This week Joel Gibbard, founder of Bristol-based Open Bionics, has pulled off a world first by using 3D printing and scanning to produce a fully functional custom socket and bionic hand.

The truly inspirational moment was captured when right hand amputee Daniel (pictured on the right) was the first to try this innovative robotic limb and was able to shake hands with Joel.

“It was heartwarming to see something I’ve been working on for a year give someone some extra capabilities,” explained a very pleased Joel. “Watching Dan write, pick things up, and just play with stuff was pretty exciting for everyone. I did get to shake the hand I made on Dan and it was a bit surreal.”

“I did get to shake the hand I made on Dan and it was a bit surreal”


Check this awesome video showing amputee, Daniel, shaking hands with the Joel:




Want to see more video footage of this exciting moment? Check out the Open Hand Project’s Vine page.

World first

Although 3D printers have been used to create sockets for robotic prostheses before, this is the first time that a commercially available scanner and printer have ever been used to create both a socket and a robotic prosthesis and fit it to an amputee. It took just 20 minutes to take a 3D scan of Daniel’s right arm and create a mesh ready to print the socket into which Joel’s robotic arm (also 3D printed) would fit.

The socket itself took just 40 hours to print, something that could save thousands of pounds in production time alone. Daniel explained how the fitting process differed to his previous experiences:

“It fitted like a glove. I can’t believe how easy that was. Usually, I’d have to have a mold taken of my arm and then wait weeks or months to get the socket. Last time I had a socket mold on my arm they burnt me taking it off, so this is much nicer.”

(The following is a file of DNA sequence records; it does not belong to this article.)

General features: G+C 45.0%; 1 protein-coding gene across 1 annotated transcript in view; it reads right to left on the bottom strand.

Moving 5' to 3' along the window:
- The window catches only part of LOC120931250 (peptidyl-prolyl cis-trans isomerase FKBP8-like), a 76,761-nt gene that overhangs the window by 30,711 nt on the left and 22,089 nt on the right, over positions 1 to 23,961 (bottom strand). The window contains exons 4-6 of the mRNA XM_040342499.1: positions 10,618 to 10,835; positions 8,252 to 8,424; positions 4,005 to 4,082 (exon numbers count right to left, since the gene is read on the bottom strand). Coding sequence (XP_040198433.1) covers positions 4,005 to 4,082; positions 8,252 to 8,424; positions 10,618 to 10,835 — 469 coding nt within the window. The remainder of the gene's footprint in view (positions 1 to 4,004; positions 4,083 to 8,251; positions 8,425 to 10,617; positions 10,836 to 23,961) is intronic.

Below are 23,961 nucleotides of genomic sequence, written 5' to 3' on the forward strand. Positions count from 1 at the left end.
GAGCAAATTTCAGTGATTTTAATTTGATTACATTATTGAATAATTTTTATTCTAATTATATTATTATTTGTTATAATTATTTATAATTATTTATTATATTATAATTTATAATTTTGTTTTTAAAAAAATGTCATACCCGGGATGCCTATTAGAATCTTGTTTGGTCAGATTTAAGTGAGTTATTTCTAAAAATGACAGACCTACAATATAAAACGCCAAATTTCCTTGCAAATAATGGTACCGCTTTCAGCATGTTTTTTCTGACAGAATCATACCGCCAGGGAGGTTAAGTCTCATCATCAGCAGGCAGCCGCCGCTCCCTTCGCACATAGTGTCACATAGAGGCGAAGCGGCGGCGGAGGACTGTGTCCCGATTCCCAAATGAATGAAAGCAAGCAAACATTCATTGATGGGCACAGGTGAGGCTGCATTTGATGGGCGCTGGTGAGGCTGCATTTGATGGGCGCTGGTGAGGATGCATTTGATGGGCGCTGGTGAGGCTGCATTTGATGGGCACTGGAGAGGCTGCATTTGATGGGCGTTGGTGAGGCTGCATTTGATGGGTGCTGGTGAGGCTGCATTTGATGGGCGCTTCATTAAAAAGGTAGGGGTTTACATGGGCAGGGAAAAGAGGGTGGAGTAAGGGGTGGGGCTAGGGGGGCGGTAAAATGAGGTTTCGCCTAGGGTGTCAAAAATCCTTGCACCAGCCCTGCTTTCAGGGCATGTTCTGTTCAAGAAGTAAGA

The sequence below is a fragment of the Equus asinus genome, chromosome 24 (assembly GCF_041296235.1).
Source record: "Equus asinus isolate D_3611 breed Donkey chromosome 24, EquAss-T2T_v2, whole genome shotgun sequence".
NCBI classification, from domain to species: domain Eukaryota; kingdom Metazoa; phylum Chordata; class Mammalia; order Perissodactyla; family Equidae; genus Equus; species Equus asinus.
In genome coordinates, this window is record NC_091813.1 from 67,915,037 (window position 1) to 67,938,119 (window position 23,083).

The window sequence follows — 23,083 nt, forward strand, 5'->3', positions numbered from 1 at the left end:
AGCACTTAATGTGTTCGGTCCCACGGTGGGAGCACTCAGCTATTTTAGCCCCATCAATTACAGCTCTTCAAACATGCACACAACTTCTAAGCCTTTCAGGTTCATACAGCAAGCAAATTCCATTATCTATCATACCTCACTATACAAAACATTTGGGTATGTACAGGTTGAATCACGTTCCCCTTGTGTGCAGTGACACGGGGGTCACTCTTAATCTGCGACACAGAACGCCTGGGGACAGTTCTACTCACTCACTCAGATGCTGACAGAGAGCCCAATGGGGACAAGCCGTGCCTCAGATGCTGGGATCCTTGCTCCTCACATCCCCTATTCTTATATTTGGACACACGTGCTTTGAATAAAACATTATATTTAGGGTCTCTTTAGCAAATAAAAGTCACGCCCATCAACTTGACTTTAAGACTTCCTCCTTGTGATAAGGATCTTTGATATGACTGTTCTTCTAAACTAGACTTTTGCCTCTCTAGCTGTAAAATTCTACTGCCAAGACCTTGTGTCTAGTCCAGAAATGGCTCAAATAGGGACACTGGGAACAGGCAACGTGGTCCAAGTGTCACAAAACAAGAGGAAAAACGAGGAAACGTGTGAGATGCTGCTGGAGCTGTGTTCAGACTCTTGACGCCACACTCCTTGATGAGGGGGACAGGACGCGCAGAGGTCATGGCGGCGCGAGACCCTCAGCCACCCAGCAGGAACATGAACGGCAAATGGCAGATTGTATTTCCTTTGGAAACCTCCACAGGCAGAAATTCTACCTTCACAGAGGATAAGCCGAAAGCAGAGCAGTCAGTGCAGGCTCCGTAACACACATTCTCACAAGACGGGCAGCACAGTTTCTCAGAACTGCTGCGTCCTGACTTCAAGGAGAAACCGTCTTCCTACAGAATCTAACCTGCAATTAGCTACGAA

“It’s not just a product that people buy for a bit of fun and then get bored of, this product will play  a major part in their lives”


After connecting the robotic prosthesis to the custom-printed socket Open Bionics programmer, Ollie McBride, exclaimed:

“I never really understood how rewarding it would be. It’s not just a product that people buy for a bit of fun and then get bored of, this product will play  a major part in their lives.”

Saving time and money

With standard robotic prostheses costing thousands of pounds and weeks to fit, Joel’s time and cost saving 3D printable and open-source designs mean that, in the very near future, thousands of amputees will be able to benefit from the life-changing affordable robotic prostheses.

IMG_5252-EditUWE Robotics student and electrical engineer at Open Bionics, Patrick Brison (pictured far left), added:

“It was a great insight into seeing how modern technology can be used to help those less fortunate than others, if there were only more people like Joel in the world putting technology to good use. I can’t wait to see how Open Bionics will change hundreds of people’s lives across the world and I’ll be here to help along every step of development.”

It’s a really exciting time for Joel Gibbard and the team at Open Bionics. Not only are they well on track to have some of the first, widely available and affordable robotic prosthesis on the market in the next year, but they’ve also recently been shortlisted in three categories at the SPARKies tech awards in Bath next Thursday and are in the final of the Intel Make It Wearable Challenge!

But there’s no stopping Joel in his mission for the perfect prosthesis; “I’m not going to be able to stop until I’ve made something that is perfect. It has to be light-weight, low-cost and creative.”

“We [also] have some quirky designs for children’s hands that will encourage younger amputees to feel good about their difference.”

You can follow Open Bionics on Twitter at @openbionics. They’re always looking for feedback on their products and ideas so if anyone is interested in what they do then just email